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Law School Hears Defense of Soviet Constitution Hour After Its Adoption

Oumansky Asserts It Provides For Universal Suffrage In Russian Union

NO WRITER ATTRIBUTED

A defense of Russia's new constitution, alleged to provide for the suffrage of 98.2 per cent of the population over 18 years of age, came to Harvard on Saturday less than an hour after the document had been adopted by the U.S.S.R., in the person of Constantin A. Oumansky, counsellor of the Soviet Embassy in Washington, speaking before Law School Students in Langdell Hall.

One short hour after the new constitution had been formally accepted by the moguls of Moscow, the Soviet diplomat was introduced by Sidney P. Simpson, professor of Law, and ardently defended his country's latest rules and regulations against attacks from "mutually contradictory critics who interpret it only as they should like it to be."

"It conserves, protects and defends all personal property, income from savings, household goods, and other objects of private use and comfort," he stated, adding that "in this respect we are hard-bolled Tories."

According to Counsellor Oumansky, the new document provides for universal suffrage, regardless of race, sex, color, creed or previous political affiliations, so that more than 98.2 per cent of all Russians over the age of 18 will now take an active part in the affairs of their government.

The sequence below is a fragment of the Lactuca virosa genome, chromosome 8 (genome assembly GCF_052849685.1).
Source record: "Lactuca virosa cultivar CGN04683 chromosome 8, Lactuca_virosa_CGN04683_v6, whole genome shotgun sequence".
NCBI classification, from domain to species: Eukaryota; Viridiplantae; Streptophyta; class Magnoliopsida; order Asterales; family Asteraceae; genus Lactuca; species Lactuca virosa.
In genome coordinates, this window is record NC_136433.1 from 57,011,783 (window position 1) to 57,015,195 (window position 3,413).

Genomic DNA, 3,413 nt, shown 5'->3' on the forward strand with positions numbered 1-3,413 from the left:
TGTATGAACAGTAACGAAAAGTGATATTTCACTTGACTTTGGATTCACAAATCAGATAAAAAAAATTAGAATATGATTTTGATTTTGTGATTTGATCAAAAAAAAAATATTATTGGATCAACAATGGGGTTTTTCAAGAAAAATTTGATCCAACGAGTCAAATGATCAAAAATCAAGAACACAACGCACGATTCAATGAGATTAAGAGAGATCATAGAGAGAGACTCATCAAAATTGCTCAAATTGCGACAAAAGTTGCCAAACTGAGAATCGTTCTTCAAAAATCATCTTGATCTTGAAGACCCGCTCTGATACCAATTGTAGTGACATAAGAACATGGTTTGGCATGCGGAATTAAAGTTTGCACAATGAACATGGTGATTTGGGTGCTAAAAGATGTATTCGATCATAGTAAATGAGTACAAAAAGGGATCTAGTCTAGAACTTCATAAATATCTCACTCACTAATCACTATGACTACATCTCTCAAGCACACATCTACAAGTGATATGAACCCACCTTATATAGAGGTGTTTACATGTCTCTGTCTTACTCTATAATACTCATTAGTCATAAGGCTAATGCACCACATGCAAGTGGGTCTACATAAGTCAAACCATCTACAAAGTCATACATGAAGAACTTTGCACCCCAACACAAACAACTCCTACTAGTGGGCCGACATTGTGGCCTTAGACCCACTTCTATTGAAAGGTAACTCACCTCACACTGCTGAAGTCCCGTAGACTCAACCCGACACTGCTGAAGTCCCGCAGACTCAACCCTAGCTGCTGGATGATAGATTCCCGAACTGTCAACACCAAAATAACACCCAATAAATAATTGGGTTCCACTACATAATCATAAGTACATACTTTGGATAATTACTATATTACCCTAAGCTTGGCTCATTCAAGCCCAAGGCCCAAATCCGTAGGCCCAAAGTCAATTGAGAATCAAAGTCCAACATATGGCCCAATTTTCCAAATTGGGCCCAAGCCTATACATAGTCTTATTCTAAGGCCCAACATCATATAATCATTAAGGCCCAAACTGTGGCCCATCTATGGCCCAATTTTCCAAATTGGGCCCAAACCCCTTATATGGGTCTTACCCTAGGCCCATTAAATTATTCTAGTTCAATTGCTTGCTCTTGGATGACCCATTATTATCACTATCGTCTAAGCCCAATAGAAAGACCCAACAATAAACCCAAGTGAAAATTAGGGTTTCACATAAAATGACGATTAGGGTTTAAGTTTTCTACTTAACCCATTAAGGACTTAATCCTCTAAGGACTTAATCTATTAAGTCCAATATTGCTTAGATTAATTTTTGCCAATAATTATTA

"Our original pledge," the diplomat continued, "was to transform a backward agrarian country into an advanced, industrial nation, completely capable of protecting its firmly established socialist economy. Today this is a reality."

Oumansky denied that a dictatorship of the proletariat exists in Russia, stating that "proletariat" implies a dispossessed class, and that such a thing could not obtain in a Socialist country. He added that the factor of coercion was subordinate to the factor of education in the Soviet form of government.

In an open forum following his address, Oumansky would not answer directly the common accusation that a one-party system such as that in his country, could not bring the fundamental issues of the day before the people and was thus incompatible with the principles of true democracy.

"You see," he parried, "I did not come here to point out to you the very evident superiority of our system: for in a Socialist state there can exist no class antagonism and this is the very basis for your political parties."

With a shrug, he concluded. "If any one disagrees with our fundamental assumption . . ."

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